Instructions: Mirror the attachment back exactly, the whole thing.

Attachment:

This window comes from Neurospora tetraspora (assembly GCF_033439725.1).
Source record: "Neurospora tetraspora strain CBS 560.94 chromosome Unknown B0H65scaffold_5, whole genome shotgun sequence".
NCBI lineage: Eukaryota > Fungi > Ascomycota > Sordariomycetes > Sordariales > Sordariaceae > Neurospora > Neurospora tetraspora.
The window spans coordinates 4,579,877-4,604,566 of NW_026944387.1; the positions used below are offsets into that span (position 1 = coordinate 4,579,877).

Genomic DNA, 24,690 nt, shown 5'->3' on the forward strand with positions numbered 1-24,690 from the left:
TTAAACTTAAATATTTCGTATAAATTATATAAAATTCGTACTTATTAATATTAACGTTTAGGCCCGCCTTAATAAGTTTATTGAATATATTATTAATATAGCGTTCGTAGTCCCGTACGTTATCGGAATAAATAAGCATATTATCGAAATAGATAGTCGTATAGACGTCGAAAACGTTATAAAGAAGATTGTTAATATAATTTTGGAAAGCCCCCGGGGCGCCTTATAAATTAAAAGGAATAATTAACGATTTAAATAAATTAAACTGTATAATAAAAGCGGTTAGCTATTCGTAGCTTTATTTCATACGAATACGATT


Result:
This window comes from Neurospora tetraspora (assembly GCF_033439725.1).
Source record: "Neurospora tetraspora strain CBS 560.94 chromosome Unknown B0H65scaffold_5, whole genome shotgun sequence".
NCBI lineage: Eukaryota > Fungi > Ascomycota > Sordariomycetes > Sordariales > Sordariaceae > Neurospora > Neurospora tetraspora.
The window spans coordinates 4,579,877-4,604,566 of NW_026944387.1; the positions used below are offsets into that span (position 1 = coordinate 4,579,877).

Genomic DNA, 24,690 nt, shown 5'->3' on the forward strand with positions numbered 1-24,690 from the left:
TTAAACTTAAATATTTCGTATAAATTATATAAAATTCGTACTTATTAATATTAACGTTTAGGCCCGCCTTAATAAGTTTATTGAATATATTATTAATATAGCGTTCGTAGTCCCGTACGTTATCGGAATAAATAAGCATATTATCGAAATAGATAGTCGTATAGACGTCGAAAACGTTATAAAGAAGATTGTTAATATAATTTTGGAAAGCCCCCGGGGCGCCTTATAAATTAAAAGGAATAATTAACGATTTAAATAAATTAAACTGTATAATAAAAGCGGTTAGCTATTCGTAGCTTTATTTCATACGAATACGATT